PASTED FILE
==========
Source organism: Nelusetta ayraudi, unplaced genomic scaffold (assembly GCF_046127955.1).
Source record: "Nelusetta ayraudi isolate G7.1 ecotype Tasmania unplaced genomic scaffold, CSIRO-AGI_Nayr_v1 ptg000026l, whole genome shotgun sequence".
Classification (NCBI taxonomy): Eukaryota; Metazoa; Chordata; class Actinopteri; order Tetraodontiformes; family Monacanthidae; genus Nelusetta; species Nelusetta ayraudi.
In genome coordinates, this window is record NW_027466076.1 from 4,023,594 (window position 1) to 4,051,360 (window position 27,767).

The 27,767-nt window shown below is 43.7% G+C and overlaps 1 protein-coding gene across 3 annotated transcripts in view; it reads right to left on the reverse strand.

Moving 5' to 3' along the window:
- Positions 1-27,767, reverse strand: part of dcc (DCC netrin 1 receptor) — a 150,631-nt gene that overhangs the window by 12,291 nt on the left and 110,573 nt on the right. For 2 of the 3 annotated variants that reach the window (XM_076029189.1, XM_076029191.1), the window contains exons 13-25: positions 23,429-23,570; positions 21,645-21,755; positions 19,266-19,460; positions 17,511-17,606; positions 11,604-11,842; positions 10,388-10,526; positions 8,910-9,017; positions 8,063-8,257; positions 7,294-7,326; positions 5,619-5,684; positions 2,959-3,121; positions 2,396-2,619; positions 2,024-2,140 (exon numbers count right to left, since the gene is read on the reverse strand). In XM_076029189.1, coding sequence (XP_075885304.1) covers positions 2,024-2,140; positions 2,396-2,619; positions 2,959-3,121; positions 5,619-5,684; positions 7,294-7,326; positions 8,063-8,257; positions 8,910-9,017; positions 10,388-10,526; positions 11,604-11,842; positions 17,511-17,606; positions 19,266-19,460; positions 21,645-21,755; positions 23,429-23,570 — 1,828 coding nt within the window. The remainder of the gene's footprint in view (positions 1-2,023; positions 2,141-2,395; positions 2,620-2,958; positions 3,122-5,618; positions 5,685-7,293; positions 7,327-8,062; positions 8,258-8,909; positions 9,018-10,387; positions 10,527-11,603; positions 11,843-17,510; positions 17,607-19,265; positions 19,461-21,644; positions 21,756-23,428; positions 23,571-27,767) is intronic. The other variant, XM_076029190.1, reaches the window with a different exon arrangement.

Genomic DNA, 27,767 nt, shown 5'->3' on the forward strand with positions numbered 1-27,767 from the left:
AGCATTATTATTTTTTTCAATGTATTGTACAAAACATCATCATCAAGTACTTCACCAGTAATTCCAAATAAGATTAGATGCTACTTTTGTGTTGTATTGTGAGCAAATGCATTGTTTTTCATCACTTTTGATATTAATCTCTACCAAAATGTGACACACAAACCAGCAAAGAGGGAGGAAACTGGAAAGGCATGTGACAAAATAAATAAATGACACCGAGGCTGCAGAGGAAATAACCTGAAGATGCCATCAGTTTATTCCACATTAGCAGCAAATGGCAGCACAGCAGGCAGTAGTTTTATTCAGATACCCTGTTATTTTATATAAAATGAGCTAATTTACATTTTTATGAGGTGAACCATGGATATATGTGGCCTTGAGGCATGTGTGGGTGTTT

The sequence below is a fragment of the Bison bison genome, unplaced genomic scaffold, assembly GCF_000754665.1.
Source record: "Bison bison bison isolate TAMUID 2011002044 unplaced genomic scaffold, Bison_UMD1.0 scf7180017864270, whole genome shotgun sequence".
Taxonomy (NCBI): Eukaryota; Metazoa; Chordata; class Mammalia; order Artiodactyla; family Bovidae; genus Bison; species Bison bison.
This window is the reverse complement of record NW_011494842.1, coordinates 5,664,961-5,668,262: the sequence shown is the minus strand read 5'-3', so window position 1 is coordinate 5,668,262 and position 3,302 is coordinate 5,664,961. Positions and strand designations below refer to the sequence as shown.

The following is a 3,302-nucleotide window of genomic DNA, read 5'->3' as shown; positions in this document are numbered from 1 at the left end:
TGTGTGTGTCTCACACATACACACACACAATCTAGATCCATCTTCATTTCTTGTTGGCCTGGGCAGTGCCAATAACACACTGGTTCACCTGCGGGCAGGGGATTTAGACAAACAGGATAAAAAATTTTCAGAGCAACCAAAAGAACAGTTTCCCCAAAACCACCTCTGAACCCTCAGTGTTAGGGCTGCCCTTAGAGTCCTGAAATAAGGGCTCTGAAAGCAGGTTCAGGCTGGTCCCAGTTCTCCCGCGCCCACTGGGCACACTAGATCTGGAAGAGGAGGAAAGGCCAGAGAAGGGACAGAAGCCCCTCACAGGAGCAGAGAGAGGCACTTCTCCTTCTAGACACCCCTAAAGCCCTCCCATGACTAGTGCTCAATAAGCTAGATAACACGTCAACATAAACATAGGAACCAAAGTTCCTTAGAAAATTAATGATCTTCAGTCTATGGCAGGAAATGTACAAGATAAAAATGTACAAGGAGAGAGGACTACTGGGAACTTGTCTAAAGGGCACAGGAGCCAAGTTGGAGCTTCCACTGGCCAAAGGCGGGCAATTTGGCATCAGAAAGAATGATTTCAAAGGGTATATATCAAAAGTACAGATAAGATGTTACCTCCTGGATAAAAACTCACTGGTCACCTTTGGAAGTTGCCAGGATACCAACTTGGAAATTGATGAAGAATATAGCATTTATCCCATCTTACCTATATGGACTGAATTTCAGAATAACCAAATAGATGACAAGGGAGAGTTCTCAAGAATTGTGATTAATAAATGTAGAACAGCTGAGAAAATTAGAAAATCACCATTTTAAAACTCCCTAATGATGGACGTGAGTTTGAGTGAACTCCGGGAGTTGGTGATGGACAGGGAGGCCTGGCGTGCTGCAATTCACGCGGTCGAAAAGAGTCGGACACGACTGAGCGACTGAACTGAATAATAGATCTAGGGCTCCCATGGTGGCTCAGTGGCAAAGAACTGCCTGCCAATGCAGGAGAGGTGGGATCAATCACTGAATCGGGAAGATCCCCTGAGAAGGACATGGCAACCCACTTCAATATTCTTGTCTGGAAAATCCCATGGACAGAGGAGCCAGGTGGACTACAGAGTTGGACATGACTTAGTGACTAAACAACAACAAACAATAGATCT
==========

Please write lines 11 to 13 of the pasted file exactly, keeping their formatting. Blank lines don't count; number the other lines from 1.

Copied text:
Source record: "Bison bison bison isolate TAMUID 2011002044 unplaced genomic scaffold, Bison_UMD1.0 scf7180017864270, whole genome shotgun sequence".
Taxonomy (NCBI): Eukaryota; Metazoa; Chordata; class Mammalia; order Artiodactyla; family Bovidae; genus Bison; species Bison bison.
This window is the reverse complement of record NW_011494842.1, coordinates 5,664,961-5,668,262: the sequence shown is the minus strand read 5'-3', so window position 1 is coordinate 5,668,262 and position 3,302 is coordinate 5,664,961. Positions and strand designations below refer to the sequence as shown.